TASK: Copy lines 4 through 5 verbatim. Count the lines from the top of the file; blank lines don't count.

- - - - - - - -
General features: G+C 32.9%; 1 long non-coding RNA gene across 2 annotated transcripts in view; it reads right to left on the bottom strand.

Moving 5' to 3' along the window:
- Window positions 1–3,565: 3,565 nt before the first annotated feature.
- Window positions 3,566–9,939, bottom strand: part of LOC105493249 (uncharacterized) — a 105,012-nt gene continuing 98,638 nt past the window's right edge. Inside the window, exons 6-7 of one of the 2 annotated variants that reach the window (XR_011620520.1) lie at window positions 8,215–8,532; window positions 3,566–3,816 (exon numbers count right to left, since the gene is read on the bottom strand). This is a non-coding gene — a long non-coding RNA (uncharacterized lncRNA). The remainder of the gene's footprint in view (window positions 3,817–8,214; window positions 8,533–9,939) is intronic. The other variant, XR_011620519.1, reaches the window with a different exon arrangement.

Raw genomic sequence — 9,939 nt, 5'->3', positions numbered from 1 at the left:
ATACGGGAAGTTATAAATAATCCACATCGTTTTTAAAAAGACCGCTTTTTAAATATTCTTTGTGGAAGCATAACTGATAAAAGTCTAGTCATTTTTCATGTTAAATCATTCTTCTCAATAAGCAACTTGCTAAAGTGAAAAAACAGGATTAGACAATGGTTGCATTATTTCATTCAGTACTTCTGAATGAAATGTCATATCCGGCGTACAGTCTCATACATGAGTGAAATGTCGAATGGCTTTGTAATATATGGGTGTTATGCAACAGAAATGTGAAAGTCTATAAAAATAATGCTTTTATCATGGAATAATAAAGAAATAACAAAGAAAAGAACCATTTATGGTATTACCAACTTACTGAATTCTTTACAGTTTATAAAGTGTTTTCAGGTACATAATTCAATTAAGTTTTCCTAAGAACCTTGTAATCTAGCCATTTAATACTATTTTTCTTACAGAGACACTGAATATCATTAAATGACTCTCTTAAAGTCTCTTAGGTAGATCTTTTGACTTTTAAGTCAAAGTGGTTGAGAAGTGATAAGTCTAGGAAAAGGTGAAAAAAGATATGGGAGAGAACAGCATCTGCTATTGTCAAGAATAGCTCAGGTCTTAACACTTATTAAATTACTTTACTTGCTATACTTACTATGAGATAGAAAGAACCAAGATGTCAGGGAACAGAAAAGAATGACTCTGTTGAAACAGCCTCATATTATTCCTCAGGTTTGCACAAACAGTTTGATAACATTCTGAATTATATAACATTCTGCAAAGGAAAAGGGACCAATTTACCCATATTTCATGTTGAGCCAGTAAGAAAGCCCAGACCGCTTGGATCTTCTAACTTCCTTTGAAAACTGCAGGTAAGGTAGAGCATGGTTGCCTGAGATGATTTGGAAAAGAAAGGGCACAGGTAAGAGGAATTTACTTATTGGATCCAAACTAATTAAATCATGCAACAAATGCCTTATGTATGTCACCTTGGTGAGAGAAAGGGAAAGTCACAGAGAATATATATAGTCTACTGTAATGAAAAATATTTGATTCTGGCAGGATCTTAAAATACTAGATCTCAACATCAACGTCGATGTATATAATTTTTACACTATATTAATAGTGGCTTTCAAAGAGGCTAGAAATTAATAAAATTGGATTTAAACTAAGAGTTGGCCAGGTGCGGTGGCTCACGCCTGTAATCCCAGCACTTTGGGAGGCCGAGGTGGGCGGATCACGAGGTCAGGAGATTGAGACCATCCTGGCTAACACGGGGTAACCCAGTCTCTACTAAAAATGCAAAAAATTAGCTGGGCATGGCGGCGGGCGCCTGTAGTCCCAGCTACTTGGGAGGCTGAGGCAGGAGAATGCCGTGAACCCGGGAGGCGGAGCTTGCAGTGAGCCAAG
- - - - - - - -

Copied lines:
- Window positions 3,566–9,939, bottom strand: part of LOC105493249 (uncharacterized) — a 105,012-nt gene continuing 98,638 nt past the window's right edge. Inside the window, exons 6-7 of one of the 2 annotated variants that reach the window (XR_011620520.1) lie at window positions 8,215–8,532; window positions 3,566–3,816 (exon numbers count right to left, since the gene is read on the bottom strand). This is a non-coding gene — a long non-coding RNA (uncharacterized lncRNA). The remainder of the gene's footprint in view (window positions 3,817–8,214; window positions 8,533–9,939) is intronic. The other variant, XR_011620519.1, reaches the window with a different exon arrangement.

Raw genomic sequence — 9,939 nt, 5'->3', positions numbered from 1 at the left: